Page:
There is a lot to like about language learning apps. They allow you to squeeze in more language learning time throughout your day and allow you to outsource motivation to dopamine-driven “habit loops” that keep you coming back for more every single day. That’s the good news. The bad news? Apps alone will NEVER get you to fluency in Japanese. Read on to see why.
Every so often we make seemingly small decisions that end up changing the course of our lives forever… For me, one such choice was taking an introductory linguistics class, which ultimately led to changing my major to Linguistics three years into an Industrial Design degree and launching me on a love affair that still consumes me to this day. I suspect that if you’re reading this blog, you too may be interested in linguistics, at least as far as it can aid your approach to mastering foreign languages. While a college degree in the subject can certainly help in this regard, the good news is that you can learn all the core principles you need from a small list of books, saving yourself four years and thousands of dollars! Read on to see the three linguistics books you need to understand how languages work, how they’re acquired, and how best to learn or teach them.
Last week, I shared part one of my most recent chat with the inimitable Olly Richards, who first appeared on The Language Mastery Show back in in April 2014. Since that time, he’s gone on to build I Will Teach You a Language into one of the top language blogs, launch a slew of excellent language courses, and publish a series of great short story books through Teach Yourself. In part two of our wide-ranging conversation, we get into his language learning routines and habits, how he tackles reading (especially in Japanese), the importance of getting a wide range of high-quality exposure to your target language, the power of following your interest and curiosity, and Olly’s top tips for launching a successful online language learning empire or just a profitable side hustle to help pay the bills.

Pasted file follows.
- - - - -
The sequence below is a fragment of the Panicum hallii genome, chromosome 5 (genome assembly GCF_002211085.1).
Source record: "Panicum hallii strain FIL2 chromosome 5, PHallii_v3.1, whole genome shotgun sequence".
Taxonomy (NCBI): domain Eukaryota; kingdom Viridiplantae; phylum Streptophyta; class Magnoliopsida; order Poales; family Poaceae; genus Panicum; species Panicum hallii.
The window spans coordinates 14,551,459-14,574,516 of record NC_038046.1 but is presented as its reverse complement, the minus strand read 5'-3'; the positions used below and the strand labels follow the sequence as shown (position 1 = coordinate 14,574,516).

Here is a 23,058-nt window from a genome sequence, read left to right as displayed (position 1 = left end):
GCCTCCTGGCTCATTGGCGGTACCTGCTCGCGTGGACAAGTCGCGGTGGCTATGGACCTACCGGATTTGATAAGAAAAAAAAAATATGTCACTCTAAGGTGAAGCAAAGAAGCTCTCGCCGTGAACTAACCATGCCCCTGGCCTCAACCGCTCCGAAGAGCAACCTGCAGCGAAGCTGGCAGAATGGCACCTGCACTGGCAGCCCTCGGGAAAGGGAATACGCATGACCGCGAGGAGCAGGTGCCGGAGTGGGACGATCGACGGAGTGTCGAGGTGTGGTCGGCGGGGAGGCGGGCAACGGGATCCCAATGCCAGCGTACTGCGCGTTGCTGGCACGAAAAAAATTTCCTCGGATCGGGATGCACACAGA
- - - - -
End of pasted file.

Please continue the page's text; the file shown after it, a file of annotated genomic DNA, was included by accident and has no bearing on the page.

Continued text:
Author, polyglot, and “langpreneur” Olly Richards from I Will Teach You a Language returns to the podcast six years after our first chat to share what new lessons he’s learned and how a high-altitude near death experience led him to the power of stories in language learning. Olly has been quite the busy bee since we last spoke, going on to build one of the most popular language blogs on the planet, launching a series of in-depth language courses, and publishing 16 short story books with Teach Yourself (with more coming soon, including a Japanese edition)!
Netflix may be associated most with binge-worthy series like House of Cards and subtle romantic preambles (“Want to Netflix and chill?”), but it can actually become a fantastic Japanese language learning tool, too, if used correctly. Read on to see how to find Japanese-language TV shows and movies, turn on subtitles and Japanese audio, and change the Netflix interface to Japanese.
Whether you find Duolingo to be a green-feathered friend in your pocket or an intimidating monster lurking outside your door waiting to pounce on you for not meeting your daily study goal, there’s no denying the app’s ubiquity and widespread cultural influence. Even Saturday Night Live has done a skit about it! Given its popularity, I am frequently asked whether I use Duolingo myself and what I think about it as a path to foreign language fluency. The answer to the first part of this question is easy: yes. Every single day. The answer to the second half, however, is far more nuanced and chock-full of caveats. Read on to see why Duolingo (alone) won’t get you fluent in Japanese, but why I think you should use it anyway…